Archive for the 'hardware' Category

m-audio transit on Ubuntu 12.04

I freshly installed Ubuntu 12.04 and the ubuntustudio meta package. To get the m-audio transit card working I followed my older post (m-audio transit and ubuntu linux), i.e. installing madfuload which comes in the repository and adjust the udev-rules. They do not work the way they come installed.

So I used the content from corrected-madfu-rules and saved it as /etc/udev/rules.d/41-madfuload.rules. The according file in /lib/udev/rules.d I left untouched. The “41” instead of “42” is there because it reads “…Pick a number higher than the rules you want to override, and yours will be used. …” in /etc/udev/rules.d/README.

Something hang on my machine when trying the outcome so I rebooted the machine, although this might not be necessary for everybody. After that the sound card works as it used to.

Arduino 1

How I got my Arduino

A week ago I had the chance to participate in a wonderful workshop on sound design given by David Strang.  First, he gave the lecture “Surface Sounds” about his works. Then, in his workshop, he showed how to solder a contact microphone and how to make hydrophones (for underwater recording) and we went out to get some grips on the devices. Lecture, workshop and exhibition came to an invitation by Petra Klusmeyer.  It really was  good fun, and apart from that his inspiration made me to get an Arduino after all.

First grips

I got an Arduino Uno (R2) in a kit with some LEDs and other stuff so that I could immediately start with examples from the internet. A flashing LED, a dimming LED and the like. I got it fed electricity via USB but it takes away a lot of physical freedom. So I decided to practice my DIY abilities and soldering skills. I spent 2€ on a switch and a battery adapter and did some happy soldering. Notice on the picture (below, right) that one could have gotten away with less soldering, a recall to don’t drink and solder.

From cheap parts (left) to something handy (right)

Physical action

The kit had an LED with RGB connections. That is what most intrigued me from the start. After I understood well how to connect the wires I put the LED on a cable to attach it on my finger. With a very simple digital photo camera that has a longest exposure time of 2 seconds I wanted to take stills of the moving light with changing colours. I programmed the Arduino to flash a sequence that repeats every 2 seconds. The code is not beautiful nor flexible yet but it does the job (I might actually put the code as a comment to the post).

Pressing the camera button at the right moment I got a few nice pictures taken.

The Ring of Fire

a friend

A friend

a smoke

A Smoke

m-audio axiom 25 and linux

This is a short message  informing that I plugged a M-Audio Axiom 25 MIDI controller into the USB port and it was recognised immediately. Sooperlooper, Specimen, JackRack, Hydrogen… perfect. I didn’t yet figure out how the transport buttons work.  The manual is telling me weird stuff…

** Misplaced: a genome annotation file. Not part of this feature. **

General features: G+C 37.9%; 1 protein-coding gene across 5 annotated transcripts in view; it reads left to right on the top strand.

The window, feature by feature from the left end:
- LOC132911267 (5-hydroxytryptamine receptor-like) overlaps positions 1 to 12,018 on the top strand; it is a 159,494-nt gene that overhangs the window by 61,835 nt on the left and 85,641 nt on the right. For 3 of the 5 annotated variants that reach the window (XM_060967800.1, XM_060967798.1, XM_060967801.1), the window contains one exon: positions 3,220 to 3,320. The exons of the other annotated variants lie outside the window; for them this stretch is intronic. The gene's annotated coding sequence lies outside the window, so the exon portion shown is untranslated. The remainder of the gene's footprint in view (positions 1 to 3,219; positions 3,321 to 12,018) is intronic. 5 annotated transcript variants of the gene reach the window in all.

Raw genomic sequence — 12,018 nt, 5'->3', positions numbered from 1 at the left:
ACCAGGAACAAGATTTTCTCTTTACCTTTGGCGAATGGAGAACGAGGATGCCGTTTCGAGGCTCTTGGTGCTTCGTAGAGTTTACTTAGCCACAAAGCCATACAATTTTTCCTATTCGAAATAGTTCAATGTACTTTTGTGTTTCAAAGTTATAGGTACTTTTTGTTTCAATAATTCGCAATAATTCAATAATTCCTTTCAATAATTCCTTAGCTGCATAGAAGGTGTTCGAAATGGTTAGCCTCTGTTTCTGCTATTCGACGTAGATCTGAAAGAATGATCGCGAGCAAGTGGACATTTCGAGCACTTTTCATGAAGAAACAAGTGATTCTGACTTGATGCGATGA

(as of Ubuntu 8.04, 2.6.24-23-rt)

Photo of the M-Audio Axiom 25 MIDI controller.

Photo of the M-Audio Axiom 25 MIDI controller.

eeepc as a linux audio workstation

A few days ago I told you about the first steps into using an eeepc as a real-time audio tool. jack runs up fine. I chose the internal audio card with the combination 48kHz,  256frames, 4buffers (which gives a latency of  21.3msec) and running on its  own  it doesn’t cough up any xrun.

I couldn’t get sooperlooper working yet. Sooperlooper works (see solution)! freqtweak works  (A nice little thing!), too.  Ardour works very nice, too. Sometimes the screen is a bit small for the whole window, but  I was using ardour a bit today and it wasn’t too much of  a hassle. Audacity is buggy (converting to mono + playing results in a segmentation fault).

I will try and find out about sooperlooper and audacity. Other programs and how an external audio card  connects  (I hope  my older posts will tell me what to do), a midi interface and all that will come up soon…

m-audio transit and ubuntu linux

How to get an m-audio card to work? I’ll try to summarize my efforts for the installation procedure. Apart from my internal sound device I have an m-audio Transit, a cheap USB interface with 1 stereo in- and 1 output. Apparently more m-audio cards do not work with standard drivers. So one has to upload firmware with the tool madfuload. In version 1.2 it already comes with the binary firmware files for MobilePre, Ozone, Sonica and Transit. The usual

sudo make install

compiles the program and copies the files into system directories. It seems that the configuration files are not valid. A post in the english ubuntu-forum for 8.04 users and a another one for 7.10/7.04 users reveals the secret: The rules in  /etc/udev/rules.d/42-madfuload.rules are not correct and they have to be changed. Comment out all lines or change them to the appropriate values, I’ve put example files online for both ubuntu version (see pages 8.04/10.04 or 7.*), although I only tested it (successfully) on 8.04 and 10.04.

Then one restarts the udev process by

sudo /etc/init.d/udev restart

and then, when you plug the card in, a new alsa device is born: hw:1.